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EFBWW and GBH regret delays in the process against Slovenian state aid business model


On 21 June, the EFBWW, the Austrian trade union GBH and the German DGB met Karl Soukup, the director for State Aid of the Directorate-General for Competition (DG Comp), to discuss the complaint launched in 2019 against the State aid business model used in Slovenia. This system promotes the exploitation of construction workers and is responsible for letting millions of euros in social security and tax revenues escape public authorities.

Although the initial complaint, with substantial legal proof, was launched on 1 February 2019, the process is still at an informal stage, but we expect to receive a formal reply from Slovenia on the accusation before the summer break. On this basis, DG Comp will assess if the “posting bonus” constitutes an illegal state aid.

EFBWW and GBH regret the delays and look forward to a swift and decisive action from the European Commission to stop the state sponsored business model of posting cheap 3rd country workers. The two organisations will contact DG Comp after the summer break to evaluate the state of play.

Tom Deleu, EFBWW general secretary: “It is incomprehensible that a model which questions the very rules of the European Union continues to exist within the EU and with the European authorities’ knowing.”

Josef Muchitsch, GBH president and vice chair of the EFBWW Building Committee: “We cannot wait any longer for EC’s action. Exploited workers cannot wait any longer! Slovenian authorities and the EC must take this seriously and take effective measures to end this state aided business model”.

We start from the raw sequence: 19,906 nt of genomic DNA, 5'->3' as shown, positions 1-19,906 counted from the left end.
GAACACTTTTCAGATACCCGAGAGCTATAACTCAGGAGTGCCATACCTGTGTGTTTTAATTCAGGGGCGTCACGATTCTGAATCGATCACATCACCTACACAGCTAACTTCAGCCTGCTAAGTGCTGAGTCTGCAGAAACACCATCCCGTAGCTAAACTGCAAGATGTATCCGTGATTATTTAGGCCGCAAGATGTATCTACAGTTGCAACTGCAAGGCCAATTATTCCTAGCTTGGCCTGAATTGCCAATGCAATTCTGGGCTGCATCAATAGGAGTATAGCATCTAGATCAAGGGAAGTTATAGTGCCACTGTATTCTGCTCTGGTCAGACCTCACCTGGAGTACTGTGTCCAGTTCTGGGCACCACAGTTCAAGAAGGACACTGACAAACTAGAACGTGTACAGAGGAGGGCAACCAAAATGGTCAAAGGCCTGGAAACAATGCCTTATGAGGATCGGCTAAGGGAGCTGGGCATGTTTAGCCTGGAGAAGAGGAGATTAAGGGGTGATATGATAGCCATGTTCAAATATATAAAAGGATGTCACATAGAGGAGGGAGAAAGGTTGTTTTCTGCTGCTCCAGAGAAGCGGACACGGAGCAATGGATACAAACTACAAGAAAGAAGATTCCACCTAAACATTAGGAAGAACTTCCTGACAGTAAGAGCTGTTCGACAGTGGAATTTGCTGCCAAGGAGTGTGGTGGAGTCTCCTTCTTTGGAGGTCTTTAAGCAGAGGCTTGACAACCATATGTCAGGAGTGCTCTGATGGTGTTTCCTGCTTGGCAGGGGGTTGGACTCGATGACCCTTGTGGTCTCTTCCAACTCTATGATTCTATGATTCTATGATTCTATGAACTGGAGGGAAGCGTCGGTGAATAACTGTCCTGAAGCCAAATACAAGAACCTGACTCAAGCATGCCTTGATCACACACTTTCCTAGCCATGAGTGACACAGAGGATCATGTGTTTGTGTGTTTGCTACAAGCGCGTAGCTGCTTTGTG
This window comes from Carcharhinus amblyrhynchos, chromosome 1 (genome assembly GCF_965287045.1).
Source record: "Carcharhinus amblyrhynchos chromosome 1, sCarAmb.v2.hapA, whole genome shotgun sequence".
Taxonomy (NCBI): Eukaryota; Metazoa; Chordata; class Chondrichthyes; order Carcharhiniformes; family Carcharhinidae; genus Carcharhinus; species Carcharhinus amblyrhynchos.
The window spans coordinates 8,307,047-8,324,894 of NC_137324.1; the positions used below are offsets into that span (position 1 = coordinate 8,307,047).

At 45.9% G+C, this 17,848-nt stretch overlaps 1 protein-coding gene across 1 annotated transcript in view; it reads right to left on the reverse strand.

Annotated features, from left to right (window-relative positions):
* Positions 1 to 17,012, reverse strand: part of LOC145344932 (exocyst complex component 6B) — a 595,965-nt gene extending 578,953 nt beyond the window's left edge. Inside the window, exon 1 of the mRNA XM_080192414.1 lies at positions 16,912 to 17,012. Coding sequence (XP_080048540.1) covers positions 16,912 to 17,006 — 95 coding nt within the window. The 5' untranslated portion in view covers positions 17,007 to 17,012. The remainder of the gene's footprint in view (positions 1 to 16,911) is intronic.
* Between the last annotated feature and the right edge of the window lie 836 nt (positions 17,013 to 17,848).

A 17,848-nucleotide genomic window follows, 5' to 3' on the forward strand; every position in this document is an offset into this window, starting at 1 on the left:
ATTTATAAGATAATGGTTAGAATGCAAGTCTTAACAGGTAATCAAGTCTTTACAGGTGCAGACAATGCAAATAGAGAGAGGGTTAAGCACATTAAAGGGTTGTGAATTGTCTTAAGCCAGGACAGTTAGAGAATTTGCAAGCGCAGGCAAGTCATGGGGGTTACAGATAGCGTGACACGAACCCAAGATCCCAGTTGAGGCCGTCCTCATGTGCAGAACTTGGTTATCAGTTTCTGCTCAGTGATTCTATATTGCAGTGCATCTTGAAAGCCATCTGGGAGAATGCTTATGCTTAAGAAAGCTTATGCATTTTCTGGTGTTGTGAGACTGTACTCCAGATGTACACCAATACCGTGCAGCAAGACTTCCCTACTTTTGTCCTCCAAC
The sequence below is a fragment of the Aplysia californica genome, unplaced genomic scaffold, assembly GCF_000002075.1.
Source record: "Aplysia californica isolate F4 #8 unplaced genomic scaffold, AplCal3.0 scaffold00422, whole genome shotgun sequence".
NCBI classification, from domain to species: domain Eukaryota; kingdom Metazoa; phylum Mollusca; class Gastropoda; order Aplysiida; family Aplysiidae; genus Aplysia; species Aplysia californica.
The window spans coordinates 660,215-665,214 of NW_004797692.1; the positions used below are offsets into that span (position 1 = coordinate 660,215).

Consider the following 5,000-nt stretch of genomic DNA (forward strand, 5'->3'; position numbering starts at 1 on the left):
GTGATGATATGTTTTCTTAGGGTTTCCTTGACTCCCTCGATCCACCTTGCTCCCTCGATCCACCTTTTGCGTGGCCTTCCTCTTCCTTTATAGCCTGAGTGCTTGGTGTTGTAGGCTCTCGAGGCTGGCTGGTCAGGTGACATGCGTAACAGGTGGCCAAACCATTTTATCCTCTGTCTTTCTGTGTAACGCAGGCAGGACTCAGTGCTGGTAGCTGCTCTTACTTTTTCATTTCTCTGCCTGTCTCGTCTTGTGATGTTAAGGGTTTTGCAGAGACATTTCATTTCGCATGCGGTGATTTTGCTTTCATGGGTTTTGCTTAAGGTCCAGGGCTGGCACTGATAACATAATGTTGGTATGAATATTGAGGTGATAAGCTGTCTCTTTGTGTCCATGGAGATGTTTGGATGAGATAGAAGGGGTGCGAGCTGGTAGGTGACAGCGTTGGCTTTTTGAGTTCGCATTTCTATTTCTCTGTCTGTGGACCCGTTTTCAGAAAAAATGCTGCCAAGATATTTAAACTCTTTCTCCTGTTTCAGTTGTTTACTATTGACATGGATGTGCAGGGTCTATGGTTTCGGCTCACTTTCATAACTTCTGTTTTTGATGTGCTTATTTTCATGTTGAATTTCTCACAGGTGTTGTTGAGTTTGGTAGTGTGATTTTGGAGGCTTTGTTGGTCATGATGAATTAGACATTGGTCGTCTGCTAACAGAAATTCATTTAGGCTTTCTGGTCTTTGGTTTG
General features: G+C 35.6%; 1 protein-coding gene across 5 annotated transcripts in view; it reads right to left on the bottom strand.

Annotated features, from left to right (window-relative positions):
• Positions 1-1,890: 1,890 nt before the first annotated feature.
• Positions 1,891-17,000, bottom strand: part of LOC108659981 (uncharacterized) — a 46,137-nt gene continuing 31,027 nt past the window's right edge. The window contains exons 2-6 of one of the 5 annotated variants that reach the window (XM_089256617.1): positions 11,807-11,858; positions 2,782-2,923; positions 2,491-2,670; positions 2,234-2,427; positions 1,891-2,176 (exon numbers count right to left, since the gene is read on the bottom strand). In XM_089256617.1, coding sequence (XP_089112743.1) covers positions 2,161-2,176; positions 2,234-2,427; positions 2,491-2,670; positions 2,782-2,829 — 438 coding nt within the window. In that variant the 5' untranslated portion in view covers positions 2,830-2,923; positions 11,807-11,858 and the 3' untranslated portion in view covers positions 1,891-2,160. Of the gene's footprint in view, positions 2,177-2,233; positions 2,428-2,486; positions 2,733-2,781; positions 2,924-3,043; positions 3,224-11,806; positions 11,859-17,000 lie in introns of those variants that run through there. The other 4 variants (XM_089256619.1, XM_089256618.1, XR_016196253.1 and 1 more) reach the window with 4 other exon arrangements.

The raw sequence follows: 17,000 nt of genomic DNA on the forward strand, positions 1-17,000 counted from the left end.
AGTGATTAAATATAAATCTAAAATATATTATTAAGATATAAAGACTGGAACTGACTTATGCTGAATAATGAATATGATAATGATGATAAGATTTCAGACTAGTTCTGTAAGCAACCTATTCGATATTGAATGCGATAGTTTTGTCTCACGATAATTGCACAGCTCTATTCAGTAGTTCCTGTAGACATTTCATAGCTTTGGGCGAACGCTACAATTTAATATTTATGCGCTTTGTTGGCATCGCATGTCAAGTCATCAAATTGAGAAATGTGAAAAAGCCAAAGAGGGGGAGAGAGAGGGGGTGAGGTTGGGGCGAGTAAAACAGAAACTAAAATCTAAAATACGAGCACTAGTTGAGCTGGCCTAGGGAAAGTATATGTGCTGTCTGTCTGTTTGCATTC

Slovenia is one of the biggest exporters of foreign workers to European countries, mainly to Austria and Germany. Numerous workers from the Western-Balkans (Bosnia and Herzegovina, Serbia, Kosovo and Croatia, but also from Albania and Armenia) enter the EU via Slovenia and end up being exploited as their social security contributions are calculated based on the wage that they would receive for comparable work in Slovenia.

According to data from the Posting.stat project, almost one third of the construction workers in Slovenia are posted abroad, the highest percentage in the EU. The data shows that 6 out of 10 posted workers from Slovenia are third country nationals and that 4 out of 10 third country nationals employed in Slovenia are posted to another Member State. The system currently still in place allows that an amount of € 128 million in social security contributions is not paid.